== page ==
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Monday, December 19, 2011

Sydney dad desperately waiting for news of son missing on asylum seeker boat in Java

Gemma Jones The Daily Telegraph December 20, 2011 11:32AM
Sayed Nawruz holds a photo of his missing son Sayed Nazim in his Auburn home. Picture: Brett Costello Source: The Daily Telegraph

A SYDNEY father was desperately waiting for news about his missing son yesterday, two days after the asylum seeker boat he was on sank off Java.

Sayed Nazim, 24, called his wife Amina in Pakistan last week, telling her he was about to board the vessel for the start of what he hoped would be their new life in Australia.

Relatives in Auburn in Sydney's south west said he boarded with his friend Mohamed Zia, who was one of 34 people rescued.

"Mohamed called Pakistan and said Nazim was missing," his cousin Sayed Zahidi said.

"He last saw him on the ship and then the ship sunk and he lost Nazim.

"He called Pakistan. He said 'Nazim is lost."

His father Sayed Nawruz was distraught yesterday.

Mr Nawruz came to Australia by boat from Pakistan two years ago himself, Mr Zahidi said.

AUSTRALIA's borders are open to asylum seekers arriving by boat but closed to refugees waiting in queues, survivors of the disaster say.

A FURTHER 13 survivors and two crew members have been found after an overcrowded boat sank in
UPDATE: A further 18 survivors of the asylum seeker boat disaster have been found by a coal ship off an island in Indonesia's Jember region.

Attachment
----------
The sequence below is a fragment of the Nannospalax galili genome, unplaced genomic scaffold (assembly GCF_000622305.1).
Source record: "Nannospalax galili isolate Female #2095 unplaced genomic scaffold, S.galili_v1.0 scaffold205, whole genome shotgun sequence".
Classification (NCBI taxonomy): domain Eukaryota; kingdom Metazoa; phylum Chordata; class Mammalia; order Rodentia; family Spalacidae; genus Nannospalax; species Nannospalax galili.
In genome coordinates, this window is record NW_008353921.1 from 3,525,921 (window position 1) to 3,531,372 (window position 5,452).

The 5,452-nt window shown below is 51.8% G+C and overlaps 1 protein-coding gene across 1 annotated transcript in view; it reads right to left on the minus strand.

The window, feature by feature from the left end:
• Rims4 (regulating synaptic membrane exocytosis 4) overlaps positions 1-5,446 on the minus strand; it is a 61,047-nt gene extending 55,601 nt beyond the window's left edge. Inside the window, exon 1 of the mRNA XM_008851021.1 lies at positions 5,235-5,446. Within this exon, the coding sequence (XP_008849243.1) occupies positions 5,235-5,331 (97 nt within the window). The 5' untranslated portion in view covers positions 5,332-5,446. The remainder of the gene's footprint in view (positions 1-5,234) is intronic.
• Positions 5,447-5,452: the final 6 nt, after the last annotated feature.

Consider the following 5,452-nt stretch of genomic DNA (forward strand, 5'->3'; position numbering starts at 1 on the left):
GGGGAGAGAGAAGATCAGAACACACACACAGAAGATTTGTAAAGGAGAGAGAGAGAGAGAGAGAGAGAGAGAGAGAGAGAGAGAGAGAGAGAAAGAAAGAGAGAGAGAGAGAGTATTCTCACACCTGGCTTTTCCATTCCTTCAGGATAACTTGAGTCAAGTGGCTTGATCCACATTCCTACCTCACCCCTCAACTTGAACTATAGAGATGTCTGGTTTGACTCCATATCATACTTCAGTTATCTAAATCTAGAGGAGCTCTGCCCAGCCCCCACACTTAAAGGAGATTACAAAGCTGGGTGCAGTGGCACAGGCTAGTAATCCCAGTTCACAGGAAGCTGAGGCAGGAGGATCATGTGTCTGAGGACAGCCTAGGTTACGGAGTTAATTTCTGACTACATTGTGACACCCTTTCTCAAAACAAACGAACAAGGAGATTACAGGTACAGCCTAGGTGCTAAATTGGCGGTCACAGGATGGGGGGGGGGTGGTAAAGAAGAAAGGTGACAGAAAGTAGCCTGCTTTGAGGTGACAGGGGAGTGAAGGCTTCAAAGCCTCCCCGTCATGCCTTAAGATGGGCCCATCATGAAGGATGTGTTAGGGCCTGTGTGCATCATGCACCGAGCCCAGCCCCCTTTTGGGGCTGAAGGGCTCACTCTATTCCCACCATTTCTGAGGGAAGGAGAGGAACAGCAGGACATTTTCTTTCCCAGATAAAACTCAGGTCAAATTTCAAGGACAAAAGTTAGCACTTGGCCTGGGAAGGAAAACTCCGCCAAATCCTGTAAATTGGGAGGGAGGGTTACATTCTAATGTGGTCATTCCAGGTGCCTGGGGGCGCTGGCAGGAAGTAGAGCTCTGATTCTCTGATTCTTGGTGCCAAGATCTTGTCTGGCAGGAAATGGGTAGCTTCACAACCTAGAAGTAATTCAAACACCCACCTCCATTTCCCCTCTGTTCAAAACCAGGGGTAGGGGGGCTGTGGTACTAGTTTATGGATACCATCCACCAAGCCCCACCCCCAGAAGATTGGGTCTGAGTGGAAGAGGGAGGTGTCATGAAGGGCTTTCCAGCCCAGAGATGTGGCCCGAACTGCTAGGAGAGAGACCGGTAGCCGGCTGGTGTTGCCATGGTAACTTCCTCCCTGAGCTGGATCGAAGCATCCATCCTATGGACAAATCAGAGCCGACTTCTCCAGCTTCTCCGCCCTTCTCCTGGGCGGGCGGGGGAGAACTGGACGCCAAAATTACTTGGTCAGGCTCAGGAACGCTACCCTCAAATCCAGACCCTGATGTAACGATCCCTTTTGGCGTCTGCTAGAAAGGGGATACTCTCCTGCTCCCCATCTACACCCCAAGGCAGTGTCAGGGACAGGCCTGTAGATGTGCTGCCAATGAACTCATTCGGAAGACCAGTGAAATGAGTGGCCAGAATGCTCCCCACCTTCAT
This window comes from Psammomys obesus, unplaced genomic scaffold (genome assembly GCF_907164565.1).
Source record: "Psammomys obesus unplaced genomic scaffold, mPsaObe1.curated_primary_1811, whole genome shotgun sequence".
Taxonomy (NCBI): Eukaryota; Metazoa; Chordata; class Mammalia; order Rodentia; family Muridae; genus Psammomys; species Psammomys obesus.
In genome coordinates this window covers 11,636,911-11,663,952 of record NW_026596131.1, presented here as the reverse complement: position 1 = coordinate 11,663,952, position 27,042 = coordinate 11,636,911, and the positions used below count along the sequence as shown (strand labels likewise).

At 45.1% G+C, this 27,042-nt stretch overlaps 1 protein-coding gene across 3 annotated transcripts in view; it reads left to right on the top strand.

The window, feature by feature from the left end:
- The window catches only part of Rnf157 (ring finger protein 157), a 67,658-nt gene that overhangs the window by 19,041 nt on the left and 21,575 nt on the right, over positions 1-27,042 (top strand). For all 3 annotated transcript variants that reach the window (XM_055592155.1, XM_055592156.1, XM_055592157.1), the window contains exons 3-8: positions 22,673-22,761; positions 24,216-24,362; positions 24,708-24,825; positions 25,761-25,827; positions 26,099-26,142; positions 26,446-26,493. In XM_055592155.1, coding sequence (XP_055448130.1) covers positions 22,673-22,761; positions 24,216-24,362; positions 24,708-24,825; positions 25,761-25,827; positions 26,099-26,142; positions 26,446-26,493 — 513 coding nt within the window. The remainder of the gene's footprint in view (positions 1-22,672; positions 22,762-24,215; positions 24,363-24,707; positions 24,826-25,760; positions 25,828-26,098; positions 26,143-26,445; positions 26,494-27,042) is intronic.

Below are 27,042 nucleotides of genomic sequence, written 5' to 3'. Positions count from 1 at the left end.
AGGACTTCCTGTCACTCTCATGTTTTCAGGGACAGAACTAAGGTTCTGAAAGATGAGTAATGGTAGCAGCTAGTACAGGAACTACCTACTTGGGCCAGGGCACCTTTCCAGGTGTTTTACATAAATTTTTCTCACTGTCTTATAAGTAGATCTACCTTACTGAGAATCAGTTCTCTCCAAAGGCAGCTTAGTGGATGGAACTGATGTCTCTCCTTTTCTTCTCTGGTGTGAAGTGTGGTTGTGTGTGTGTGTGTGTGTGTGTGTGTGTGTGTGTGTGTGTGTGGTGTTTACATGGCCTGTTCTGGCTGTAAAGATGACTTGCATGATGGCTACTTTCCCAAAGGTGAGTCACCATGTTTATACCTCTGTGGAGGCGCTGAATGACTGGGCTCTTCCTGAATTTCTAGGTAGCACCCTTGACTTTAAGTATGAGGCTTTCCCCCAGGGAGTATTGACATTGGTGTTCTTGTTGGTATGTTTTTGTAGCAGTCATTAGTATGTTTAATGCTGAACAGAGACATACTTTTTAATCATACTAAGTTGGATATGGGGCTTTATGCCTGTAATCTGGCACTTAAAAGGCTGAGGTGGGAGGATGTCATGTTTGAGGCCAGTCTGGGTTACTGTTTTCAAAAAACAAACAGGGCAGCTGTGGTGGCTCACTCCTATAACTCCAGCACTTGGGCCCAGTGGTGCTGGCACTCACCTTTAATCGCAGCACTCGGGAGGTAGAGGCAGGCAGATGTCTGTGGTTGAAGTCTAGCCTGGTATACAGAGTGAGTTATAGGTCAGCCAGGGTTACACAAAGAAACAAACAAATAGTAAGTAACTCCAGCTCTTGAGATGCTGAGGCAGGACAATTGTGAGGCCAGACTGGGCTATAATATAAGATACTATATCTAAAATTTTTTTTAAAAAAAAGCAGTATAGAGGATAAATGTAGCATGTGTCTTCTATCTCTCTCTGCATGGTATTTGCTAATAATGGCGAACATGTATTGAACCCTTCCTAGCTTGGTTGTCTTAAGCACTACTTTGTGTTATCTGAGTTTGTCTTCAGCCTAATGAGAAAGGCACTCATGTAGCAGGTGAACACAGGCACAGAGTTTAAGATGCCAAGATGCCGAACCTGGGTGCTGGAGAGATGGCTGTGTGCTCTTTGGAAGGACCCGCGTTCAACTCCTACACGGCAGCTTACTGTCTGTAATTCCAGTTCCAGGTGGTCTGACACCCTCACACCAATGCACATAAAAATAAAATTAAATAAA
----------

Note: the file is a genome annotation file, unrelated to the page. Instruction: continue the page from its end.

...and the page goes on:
The family are Hazaras and claim they faced persecution or even death in their homeland.

Mr Zahidi said he was desperately trying to get a visa for himself and Mr Nazim's father to visit Indonesia but he had been knocked back.

Department of Foreign Affairs officials were assisting him yesterday.

"We want to access and see what is happening," he said.

Mr Nazim was travelling alone but had hoped his wife could join him in Australia.

"He was coming as a refugee, as a Hazara somebody could have killed him," his cousin said.

The family was yesterday gathered at Mr Zahidi's Auburn home and plan to visit Indonesian Consulate General in Sydney this morning.

Sydney refugee advocates expect more families will learn relatives are missing.

The Department of Immigration also expects some of those already in detention will know some of the hundreds of asylum seekers feared drowned in Saturday's disaster.

Officials have been preparing to support detainees.

The Telegraph

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